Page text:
Do you wake up in the morning feeling more tired than you did when you went to bed? Something's wrecking your sleep. Maybe it's your bed. It's time to investigate.
The Best Mattress
Choose a comfortable mattress. You don't have to spend a lot of money. Studies show that a medium-firm mattress is best for most people. Pick one that's comfortable for you. If your mattress is too firm, add an egg crate mattress pad.
The Right Pillow
Choose the best pillow for your sleep style:
* Back sleepers need a thinner pillow with extra loft in the bottom third to cradle your neck.
* Side sleepers need a firmer pillow to fill in the distance between the ear and outside shoulder.
* Stomach sleepers need a very thin, almost flat pillow.
Even if you don't need a pillow, tucking one under your stomach can help prevent lower back pain.
Your sleep position can help or worsen your back pain. Sleeping on your stomach puts stress on your back. Try sleeping on your back or your side.
If you sleep on your back, put pillows under your knees for support.
If you sleep on your side, put a pillow between your knees so your spine is neutral. And pull your knees slightly up to your chest.
Firm's Better for AS
If you have ankylosing spondylitis, choose a firm mattress to help reduce your back pain. Also, use a very flat pillow under your head instead of a thick one.
If your back pain is caused by other problems, look for a medium-firm mattress. It should be about a 5 on a 10-point hard-to-soft scale. Be sure to try out a mattress before buying.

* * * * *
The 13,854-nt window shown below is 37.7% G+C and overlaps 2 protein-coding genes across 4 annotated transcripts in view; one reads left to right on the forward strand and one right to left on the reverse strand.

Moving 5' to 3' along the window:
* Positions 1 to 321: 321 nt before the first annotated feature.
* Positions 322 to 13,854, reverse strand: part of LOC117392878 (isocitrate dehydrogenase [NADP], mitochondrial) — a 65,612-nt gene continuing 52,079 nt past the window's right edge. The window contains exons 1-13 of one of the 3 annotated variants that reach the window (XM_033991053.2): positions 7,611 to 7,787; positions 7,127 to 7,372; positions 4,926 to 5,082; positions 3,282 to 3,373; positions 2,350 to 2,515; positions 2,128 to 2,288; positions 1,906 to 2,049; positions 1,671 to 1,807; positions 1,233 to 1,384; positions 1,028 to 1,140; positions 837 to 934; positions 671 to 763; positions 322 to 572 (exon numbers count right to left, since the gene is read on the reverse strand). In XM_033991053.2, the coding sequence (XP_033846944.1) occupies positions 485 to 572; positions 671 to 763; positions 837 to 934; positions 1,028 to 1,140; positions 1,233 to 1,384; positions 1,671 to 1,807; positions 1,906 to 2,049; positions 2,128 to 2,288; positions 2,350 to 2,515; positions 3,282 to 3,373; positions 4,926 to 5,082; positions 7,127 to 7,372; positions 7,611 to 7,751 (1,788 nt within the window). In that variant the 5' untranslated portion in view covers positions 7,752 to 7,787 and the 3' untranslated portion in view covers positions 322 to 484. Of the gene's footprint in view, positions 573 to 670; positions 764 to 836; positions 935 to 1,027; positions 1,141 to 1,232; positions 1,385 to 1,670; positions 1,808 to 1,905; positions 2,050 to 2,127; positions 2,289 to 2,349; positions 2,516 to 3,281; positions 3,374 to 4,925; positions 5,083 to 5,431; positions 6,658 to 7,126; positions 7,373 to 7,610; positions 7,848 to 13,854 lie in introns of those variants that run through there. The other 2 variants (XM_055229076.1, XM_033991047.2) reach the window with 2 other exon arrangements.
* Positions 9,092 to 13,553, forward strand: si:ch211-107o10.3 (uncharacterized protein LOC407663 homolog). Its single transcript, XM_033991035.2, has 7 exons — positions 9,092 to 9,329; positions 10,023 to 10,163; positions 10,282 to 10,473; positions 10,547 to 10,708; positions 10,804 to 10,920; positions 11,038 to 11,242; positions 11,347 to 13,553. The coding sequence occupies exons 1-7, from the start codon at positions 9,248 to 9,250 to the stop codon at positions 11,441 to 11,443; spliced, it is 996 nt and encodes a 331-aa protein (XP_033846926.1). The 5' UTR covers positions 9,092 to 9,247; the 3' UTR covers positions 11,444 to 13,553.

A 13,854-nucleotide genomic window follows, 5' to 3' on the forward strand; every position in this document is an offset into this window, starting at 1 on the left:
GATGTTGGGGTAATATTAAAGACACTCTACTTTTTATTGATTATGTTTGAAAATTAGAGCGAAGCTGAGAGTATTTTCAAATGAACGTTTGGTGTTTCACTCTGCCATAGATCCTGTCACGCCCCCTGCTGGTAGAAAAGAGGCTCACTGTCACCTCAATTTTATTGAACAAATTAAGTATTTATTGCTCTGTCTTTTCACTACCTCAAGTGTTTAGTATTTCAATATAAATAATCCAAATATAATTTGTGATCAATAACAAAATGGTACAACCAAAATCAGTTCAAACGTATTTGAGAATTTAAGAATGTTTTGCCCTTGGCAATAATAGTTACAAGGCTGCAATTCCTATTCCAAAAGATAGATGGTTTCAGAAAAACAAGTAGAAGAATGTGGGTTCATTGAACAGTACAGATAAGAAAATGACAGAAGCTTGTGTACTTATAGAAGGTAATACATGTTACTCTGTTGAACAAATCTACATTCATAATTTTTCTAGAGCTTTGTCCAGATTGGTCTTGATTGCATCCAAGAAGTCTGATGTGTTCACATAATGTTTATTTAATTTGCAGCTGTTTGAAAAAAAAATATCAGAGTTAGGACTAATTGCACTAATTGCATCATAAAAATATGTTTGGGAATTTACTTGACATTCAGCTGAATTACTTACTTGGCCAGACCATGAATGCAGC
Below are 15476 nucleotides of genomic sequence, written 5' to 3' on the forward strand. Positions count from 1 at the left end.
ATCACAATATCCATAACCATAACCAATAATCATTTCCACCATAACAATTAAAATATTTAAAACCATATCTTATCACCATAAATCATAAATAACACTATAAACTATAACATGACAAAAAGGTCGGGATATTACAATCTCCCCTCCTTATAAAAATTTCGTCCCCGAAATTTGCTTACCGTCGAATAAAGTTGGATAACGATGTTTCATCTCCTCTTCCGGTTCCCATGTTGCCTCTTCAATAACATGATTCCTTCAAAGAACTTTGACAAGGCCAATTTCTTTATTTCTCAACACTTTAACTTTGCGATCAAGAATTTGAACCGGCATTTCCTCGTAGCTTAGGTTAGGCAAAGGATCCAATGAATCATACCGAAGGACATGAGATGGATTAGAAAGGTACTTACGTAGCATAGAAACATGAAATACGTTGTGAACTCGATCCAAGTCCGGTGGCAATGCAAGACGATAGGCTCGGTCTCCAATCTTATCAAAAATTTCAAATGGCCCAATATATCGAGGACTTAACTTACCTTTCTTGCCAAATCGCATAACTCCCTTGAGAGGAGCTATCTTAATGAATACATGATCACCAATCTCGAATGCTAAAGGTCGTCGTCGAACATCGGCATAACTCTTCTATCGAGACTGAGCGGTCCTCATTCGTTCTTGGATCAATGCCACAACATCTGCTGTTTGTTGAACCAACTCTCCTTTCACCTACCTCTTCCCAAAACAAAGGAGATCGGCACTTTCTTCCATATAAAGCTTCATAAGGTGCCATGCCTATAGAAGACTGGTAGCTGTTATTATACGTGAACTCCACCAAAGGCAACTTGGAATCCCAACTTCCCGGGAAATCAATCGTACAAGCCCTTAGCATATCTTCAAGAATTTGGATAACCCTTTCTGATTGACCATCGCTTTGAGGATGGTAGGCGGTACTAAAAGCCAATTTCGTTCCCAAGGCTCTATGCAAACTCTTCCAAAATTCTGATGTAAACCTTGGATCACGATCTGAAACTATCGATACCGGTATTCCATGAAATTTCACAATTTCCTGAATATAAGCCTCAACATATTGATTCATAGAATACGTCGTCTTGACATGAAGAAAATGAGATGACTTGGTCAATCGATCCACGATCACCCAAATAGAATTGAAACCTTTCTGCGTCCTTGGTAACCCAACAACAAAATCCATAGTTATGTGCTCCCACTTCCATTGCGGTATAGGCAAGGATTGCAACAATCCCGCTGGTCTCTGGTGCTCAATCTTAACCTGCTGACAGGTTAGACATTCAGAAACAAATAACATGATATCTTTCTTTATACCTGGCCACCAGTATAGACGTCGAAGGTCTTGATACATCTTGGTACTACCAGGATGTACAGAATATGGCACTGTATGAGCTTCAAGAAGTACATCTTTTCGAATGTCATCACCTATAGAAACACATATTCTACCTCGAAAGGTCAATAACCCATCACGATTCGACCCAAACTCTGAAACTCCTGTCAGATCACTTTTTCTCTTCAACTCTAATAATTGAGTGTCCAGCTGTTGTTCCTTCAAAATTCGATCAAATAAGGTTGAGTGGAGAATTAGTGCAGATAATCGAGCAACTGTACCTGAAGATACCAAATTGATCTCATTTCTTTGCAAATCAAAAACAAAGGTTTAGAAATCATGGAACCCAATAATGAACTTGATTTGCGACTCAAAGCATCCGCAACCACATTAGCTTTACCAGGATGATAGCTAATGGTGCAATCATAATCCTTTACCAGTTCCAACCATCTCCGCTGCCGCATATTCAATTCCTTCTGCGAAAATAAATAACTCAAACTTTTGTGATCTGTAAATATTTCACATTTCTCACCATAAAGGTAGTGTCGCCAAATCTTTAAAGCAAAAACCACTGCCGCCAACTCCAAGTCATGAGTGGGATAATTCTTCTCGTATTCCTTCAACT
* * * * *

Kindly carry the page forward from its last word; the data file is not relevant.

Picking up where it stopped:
If you can't buy a new mattress, improve your existing one. Add a sheet of plywood between the mattress and box springs or the base of the bed. Or, ask someone to move your saggy mattress onto the floor for better support.
Using Heating Pads
It's tempting to lie down on a heating pad in bed when you have pain. Instead, use your heating pad while sitting on a chair or a sofa. Lying with your body weight against a heating pad puts you at risk of burns to the skin.
Getting Up Safely
If you have back pain, never jerk yourself up from a lying position in bed. Instead, roll onto your side. Bend both knees. Then push yourself up with your hands while swinging your legs over the side of the bed.
Avoid bending forward at the waist as you stand up. This can put strain on your back.
A Pre-Bedtime Bath
Try taking a warm shower or bath before bed to help you sleep. Warm water helps some people relax stiff muscles before bedtime. Studies suggest that adequate deep sleep helps people manage pain better.
Neutral Neck Tips
When you need to rest, keep your neck in a neutral position. This puts less stress on your neck muscles and causes less pain. Place a rolled up towel or small pillow under your neck to help keep your neck aligned with your spine.